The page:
Pathways CSA, in partnership with the Calgary Board of Education (CBE) and United Way of Calgary and Area, is proud to have presented the Youth Speaker event on February 23, 2017. For four months, Pathways staff, CBE teachers and trusties met regularly with a group of Indigenous high school students to help the youth organize this special event. The group gathered weekly with the goal of developing an event that was centred on and led by the youth.
Each planning session would begin with a smudge and a talking circle to honour cultural teachings as well as to bless the space and the ideas shared within it. Each student took on or assisted with important tasks, such as planning meals and other event details, recruiting artists/speakers, creating posters, getting the word out on social media, and managing event logistics. Guided by Pathways and CBE staff, the youth took charge of developing the event and making it a reality.
In addition to weekly planning sessions, the planning committee – students, teachers, trustees and staff – participated in a Sweat Lodge ceremony hosted by Pathways. It was an amazing day and a great experience for both the youth and the teachers to be able to share in ceremony together. Though there is still much work to be done, the ceremony represented how far we’ve come in acknowledging and respecting indigenous ceremonies and the land we inhabit. Never as a young person would I have imagined going into a school and smudging or sharing in a sacred sweat lodge ceremony with both students and teachers present.
The event planning process really started to take shape following the ceremony. We (the planning committee) secured the event artists, including Frank and Darcy Turning Robe to perform traditional Blackfoot drumming and singing. The headline act was international indigenous hip-hop artist, Supaman. Christian Parrish Takes the Gun, professionally known as Supaman, is an Aspa’alooke National rapper currently residing in Seattle, Washington. Well-known through multiple outlets such as his videos on YouTube, Supaman has developed a solid following from around the world that continues to grow daily.
In addition to being the main performer of the event, Supaman agreed to host a special workshop for around 50 indigenous students from Calgary and other surrounding areas. The workshop was held at the Jack James Junior High School prior to his evening performance, which took place in the Forest Lawn High School theatre. Youth who were present at the workshop were excited as many knew about Supaman and were very familiar with his music through his videos.
Supaman kicked off the workshop by serenading the crowd with a traditional flute song followed by some fun and engaging icebreaker activities. He spoke openly about the trials and tribulations of growing up in foster care, the death of his father and how he came to be an artist. It was truly inspirational to hear him speak, and many of the youth were able to draw parallels between his story and their own lives. Students were able to interact with the rapper and ask him questions as well as take photos with him after the session. At the end of the workshop, students performed some of their own art – spoken word, rap or beatboxing – in front of the group.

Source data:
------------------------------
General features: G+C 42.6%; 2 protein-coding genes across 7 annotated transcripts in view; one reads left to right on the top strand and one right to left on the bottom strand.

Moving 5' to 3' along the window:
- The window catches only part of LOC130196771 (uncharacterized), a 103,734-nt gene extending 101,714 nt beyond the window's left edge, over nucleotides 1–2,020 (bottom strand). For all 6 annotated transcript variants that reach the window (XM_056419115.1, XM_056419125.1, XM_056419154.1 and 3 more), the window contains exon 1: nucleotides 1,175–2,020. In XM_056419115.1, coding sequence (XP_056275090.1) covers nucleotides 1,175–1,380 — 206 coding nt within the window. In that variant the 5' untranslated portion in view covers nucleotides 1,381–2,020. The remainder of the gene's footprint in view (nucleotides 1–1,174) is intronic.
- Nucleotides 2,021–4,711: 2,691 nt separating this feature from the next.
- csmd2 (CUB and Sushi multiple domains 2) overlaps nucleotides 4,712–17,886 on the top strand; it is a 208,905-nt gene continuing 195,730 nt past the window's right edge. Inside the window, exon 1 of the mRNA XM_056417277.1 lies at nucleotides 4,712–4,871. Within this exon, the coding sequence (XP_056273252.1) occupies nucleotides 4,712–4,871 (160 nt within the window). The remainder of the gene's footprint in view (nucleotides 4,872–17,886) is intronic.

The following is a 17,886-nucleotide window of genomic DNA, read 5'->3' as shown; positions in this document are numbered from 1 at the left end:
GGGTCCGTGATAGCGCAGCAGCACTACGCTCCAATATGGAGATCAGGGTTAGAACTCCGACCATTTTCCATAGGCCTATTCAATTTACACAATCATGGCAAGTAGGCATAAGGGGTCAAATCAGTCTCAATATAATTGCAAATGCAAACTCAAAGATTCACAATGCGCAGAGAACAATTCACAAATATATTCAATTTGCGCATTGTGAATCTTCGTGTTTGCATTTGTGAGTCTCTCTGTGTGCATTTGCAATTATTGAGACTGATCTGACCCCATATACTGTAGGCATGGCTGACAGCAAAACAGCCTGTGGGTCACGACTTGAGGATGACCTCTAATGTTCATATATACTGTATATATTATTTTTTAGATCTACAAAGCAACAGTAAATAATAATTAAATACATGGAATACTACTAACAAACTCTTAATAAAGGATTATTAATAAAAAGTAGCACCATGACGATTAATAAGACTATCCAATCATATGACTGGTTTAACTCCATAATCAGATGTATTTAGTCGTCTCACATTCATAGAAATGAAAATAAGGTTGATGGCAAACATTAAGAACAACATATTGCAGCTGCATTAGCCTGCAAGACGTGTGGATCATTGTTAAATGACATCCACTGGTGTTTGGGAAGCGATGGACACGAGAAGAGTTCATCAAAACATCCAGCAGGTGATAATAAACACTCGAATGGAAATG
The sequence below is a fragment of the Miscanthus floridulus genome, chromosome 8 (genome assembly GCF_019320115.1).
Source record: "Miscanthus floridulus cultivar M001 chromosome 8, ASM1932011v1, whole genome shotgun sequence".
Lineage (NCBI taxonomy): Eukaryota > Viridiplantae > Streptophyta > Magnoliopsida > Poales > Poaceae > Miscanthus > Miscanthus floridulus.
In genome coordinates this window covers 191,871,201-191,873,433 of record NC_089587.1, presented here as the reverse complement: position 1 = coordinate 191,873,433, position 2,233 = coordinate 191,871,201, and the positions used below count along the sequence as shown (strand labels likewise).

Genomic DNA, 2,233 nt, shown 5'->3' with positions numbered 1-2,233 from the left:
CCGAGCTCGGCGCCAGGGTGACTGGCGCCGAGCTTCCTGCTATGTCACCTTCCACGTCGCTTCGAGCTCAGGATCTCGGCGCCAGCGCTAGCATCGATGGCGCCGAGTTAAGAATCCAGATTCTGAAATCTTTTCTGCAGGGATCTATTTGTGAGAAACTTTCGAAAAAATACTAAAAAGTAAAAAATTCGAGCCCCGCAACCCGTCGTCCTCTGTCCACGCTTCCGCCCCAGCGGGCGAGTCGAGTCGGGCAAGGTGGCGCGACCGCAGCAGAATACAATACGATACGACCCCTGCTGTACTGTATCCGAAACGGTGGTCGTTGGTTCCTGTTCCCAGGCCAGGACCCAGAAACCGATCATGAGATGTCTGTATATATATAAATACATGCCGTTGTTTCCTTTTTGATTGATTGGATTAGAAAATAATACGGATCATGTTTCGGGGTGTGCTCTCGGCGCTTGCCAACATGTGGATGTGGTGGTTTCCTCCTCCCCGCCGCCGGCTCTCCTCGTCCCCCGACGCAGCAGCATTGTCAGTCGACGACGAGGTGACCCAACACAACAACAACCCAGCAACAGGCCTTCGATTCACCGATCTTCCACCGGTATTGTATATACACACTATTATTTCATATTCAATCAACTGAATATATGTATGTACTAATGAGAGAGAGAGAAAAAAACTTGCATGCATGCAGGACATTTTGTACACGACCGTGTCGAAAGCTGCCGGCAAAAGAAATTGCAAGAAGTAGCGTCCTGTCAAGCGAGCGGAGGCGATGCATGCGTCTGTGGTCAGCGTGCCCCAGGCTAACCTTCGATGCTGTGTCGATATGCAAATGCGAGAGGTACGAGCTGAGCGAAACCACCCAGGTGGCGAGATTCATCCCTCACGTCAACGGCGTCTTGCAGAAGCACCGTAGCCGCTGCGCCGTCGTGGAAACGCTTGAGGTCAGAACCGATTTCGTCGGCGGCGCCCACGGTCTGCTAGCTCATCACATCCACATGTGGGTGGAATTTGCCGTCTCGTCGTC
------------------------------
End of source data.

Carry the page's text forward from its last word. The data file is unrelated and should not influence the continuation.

After the workshop, there was a feast for all the youth participants and volunteers. Elders Patrick and Patricia Daigneault kindly provided and blessed delicious moose stew and fried bread for everyone to enjoy. Following the feast, the evening performances began with Frank and Darcy Turning Robe sharing some great stories, drumming and singing, which set the stage for an amazing night. It wasn’t long before Supaman hit the stage, which is when the theatre went wild as he displayed his many artistic talents. Dressed in full, fancy dance regalia, he showcased some of his impressive dancing abilities alongside some fellow dancers, including a husband and wife accompanied by their young daughter in a jingle dress.
Supaman blended hip-hop elements with traditional indigenous culture beautifully. His performance that night proved that he is an excellent rapper who delivers conscious lyrics drawn from life experience. He is also a comedian, an accomplished music producer and DJ, and an all-around performer. Before the end of the night, he had youth and adults on stage having a dance-off competition as well as five brave individuals sharing their rapping skills in front of a packed theatre. This part of the performance was so inspiring. The sight of young people getting on stage to share their art was an epic conclusion to an evening that attendees – youth and adults alike – will never forget.
I spoke to some of the youth afterwards, and they expressed their feelings of inspiration to create and share their own stories. One man in particular is currently in talks to perform his own songs in schools here in Calgary. I think the resounding theme of the event was “hope” – hope that healing and change can come through the voice of our youth guided by the teachings of our elders. Hope that art can bring us all together to talk about issues in our society and acknowledge the beauty of our indigenous roots through stories and ceremony. The event was one we were all able to draw strength from to build momentum and move forward as we continue bridging gaps in our society, our nations and the world.
by Chris Wainwright, Pathways CSA Youth Lodge Keeper